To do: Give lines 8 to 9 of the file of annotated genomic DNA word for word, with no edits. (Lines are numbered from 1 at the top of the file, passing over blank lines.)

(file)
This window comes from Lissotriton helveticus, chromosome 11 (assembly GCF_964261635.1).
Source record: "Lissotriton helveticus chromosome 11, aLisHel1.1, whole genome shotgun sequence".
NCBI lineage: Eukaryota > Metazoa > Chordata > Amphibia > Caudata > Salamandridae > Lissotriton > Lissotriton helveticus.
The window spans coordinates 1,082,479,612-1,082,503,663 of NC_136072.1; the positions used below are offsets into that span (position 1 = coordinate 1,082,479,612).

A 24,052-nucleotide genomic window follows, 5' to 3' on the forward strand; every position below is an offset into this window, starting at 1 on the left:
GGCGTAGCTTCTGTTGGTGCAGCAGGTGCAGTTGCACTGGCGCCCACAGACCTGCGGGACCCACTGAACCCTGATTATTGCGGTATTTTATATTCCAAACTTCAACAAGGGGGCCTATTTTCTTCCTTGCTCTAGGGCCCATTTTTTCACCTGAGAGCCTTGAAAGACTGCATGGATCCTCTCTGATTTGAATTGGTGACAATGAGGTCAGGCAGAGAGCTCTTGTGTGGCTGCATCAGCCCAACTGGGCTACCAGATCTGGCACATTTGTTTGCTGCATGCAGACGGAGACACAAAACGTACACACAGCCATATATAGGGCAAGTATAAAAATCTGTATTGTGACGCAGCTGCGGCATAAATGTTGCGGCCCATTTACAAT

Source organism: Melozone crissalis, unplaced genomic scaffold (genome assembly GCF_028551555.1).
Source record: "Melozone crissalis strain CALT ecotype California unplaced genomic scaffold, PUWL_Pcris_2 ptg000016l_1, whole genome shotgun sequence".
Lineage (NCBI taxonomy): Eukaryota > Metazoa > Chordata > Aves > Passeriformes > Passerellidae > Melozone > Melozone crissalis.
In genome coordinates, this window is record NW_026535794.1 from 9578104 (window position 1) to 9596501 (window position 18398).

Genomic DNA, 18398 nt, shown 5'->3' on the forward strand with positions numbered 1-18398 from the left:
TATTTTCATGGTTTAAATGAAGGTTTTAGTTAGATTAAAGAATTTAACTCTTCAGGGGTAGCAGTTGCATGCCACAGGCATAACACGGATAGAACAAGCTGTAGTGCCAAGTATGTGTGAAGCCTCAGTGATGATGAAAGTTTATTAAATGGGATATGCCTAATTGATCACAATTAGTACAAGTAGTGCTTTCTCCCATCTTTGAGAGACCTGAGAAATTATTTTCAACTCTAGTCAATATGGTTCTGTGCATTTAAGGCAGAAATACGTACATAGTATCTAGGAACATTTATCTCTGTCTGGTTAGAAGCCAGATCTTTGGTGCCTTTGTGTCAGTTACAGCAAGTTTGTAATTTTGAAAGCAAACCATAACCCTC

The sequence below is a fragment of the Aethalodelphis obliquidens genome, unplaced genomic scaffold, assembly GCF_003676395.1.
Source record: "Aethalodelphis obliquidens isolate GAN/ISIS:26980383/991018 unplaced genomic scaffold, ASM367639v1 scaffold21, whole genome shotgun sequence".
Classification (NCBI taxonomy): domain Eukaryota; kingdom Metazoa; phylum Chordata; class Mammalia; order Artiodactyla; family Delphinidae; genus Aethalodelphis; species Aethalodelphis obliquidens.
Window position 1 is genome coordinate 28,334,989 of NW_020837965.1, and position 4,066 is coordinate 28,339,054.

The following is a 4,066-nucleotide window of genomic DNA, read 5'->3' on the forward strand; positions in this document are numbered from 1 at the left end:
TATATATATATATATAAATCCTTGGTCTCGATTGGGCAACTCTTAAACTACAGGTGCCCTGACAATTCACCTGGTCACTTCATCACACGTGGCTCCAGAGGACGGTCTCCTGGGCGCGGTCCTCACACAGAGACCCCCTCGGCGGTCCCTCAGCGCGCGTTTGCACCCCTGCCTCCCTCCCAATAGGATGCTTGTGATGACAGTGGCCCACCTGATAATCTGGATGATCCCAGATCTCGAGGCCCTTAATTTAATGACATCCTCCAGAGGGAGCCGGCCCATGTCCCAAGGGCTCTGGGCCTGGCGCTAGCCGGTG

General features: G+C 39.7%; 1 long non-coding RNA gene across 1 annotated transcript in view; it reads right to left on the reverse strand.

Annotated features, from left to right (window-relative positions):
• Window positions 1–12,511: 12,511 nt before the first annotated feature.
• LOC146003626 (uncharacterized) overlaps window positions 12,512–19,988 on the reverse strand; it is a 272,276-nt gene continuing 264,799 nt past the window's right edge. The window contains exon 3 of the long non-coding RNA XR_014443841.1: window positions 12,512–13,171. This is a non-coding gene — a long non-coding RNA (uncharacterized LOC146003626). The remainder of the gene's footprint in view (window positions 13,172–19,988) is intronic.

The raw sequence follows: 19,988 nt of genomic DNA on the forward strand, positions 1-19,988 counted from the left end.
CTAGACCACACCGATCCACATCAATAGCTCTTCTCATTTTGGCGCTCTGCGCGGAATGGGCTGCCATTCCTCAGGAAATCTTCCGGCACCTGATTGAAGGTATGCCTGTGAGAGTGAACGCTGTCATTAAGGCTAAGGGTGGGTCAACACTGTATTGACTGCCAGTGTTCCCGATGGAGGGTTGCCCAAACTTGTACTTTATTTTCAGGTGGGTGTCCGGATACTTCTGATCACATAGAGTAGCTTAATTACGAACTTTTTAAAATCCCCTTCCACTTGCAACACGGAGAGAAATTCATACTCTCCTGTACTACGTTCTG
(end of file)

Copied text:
Source record: "Melozone crissalis strain CALT ecotype California unplaced genomic scaffold, PUWL_Pcris_2 ptg000016l_1, whole genome shotgun sequence".
Lineage (NCBI taxonomy): Eukaryota > Metazoa > Chordata > Aves > Passeriformes > Passerellidae > Melozone > Melozone crissalis.